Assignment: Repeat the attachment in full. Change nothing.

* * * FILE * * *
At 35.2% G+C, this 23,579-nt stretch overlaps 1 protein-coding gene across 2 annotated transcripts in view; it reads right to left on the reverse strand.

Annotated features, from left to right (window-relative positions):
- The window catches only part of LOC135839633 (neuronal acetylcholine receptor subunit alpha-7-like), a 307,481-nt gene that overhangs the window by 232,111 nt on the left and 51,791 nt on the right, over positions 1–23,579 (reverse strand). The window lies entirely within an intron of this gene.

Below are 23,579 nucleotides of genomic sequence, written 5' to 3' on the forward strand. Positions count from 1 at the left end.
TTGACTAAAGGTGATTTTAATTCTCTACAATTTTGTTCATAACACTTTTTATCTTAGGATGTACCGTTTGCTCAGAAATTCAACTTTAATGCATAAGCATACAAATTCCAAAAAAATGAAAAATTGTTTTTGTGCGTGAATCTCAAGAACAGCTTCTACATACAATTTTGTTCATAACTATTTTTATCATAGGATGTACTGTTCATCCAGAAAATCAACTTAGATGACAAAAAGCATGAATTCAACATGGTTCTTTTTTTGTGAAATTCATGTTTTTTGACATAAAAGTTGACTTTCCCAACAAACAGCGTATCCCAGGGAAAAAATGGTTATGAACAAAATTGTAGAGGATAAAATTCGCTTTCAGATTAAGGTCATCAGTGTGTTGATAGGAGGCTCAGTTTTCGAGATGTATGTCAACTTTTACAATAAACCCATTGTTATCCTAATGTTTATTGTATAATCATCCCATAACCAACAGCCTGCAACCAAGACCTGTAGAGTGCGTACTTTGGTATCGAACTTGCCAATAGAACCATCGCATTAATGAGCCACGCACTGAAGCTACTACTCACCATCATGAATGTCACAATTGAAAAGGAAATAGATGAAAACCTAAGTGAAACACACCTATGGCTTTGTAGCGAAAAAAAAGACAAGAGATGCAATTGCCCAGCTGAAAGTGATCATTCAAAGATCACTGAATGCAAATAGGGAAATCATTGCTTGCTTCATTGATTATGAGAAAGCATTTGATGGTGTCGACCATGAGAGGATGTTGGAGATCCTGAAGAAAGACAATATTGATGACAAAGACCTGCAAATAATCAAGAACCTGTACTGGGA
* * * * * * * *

At 35.2% G+C, this 23,579-nt stretch overlaps 1 protein-coding gene across 2 annotated transcripts in view; it reads right to left on the reverse strand.

Annotated features, from left to right (window-relative positions):
- The window catches only part of LOC135839633 (neuronal acetylcholine receptor subunit alpha-7-like), a 307,481-nt gene that overhangs the window by 232,111 nt on the left and 51,791 nt on the right, over positions 1–23,579 (reverse strand). The window lies entirely within an intron of this gene.

Below are 23,579 nucleotides of genomic sequence, written 5' to 3' on the forward strand. Positions count from 1 at the left end.
TTGACTAAAGGTGATTTTAATTCTCTACAATTTTGTTCATAACACTTTTTATCTTAGGATGTACCGTTTGCTCAGAAATTCAACTTTAATGCATAAGCATACAAATTCCAAAAAAATGAAAAATTGTTTTTGTGCGTGAATCTCAAGAACAGCTTCTACATACAATTTTGTTCATAACTATTTTTATCATAGGATGTACTGTTCATCCAGAAAATCAACTTAGATGACAAAAAGCATGAATTCAACATGGTTCTTTTTTTGTGAAATTCATGTTTTTTGACATAAAAGTTGACTTTCCCAACAAACAGCGTATCCCAGGGAAAAAATGGTTATGAACAAAATTGTAGAGGATAAAATTCGCTTTCAGATTAAGGTCATCAGTGTGTTGATAGGAGGCTCAGTTTTCGAGATGTATGTCAACTTTTACAATAAACCCATTGTTATCCTAATGTTTATTGTATAATCATCCCATAACCAACAGCCTGCAACCAAGACCTGTAGAGTGCGTACTTTGGTATCGAACTTGCCAATAGAACCATCGCATTAATGAGCCACGCACTGAAGCTACTACTCACCATCATGAATGTCACAATTGAAAAGGAAATAGATGAAAACCTAAGTGAAACACACCTATGGCTTTGTAGCGAAAAAAAAGACAAGAGATGCAATTGCCCAGCTGAAAGTGATCATTCAAAGATCACTGAATGCAAATAGGGAAATCATTGCTTGCTTCATTGATTATGAGAAAGCATTTGATGGTGTCGACCATGAGAGGATGTTGGAGATCCTGAAGAAAGACAATATTGATGACAAAGACCTGCAAATAATCAAGAACCTGTACTGGGA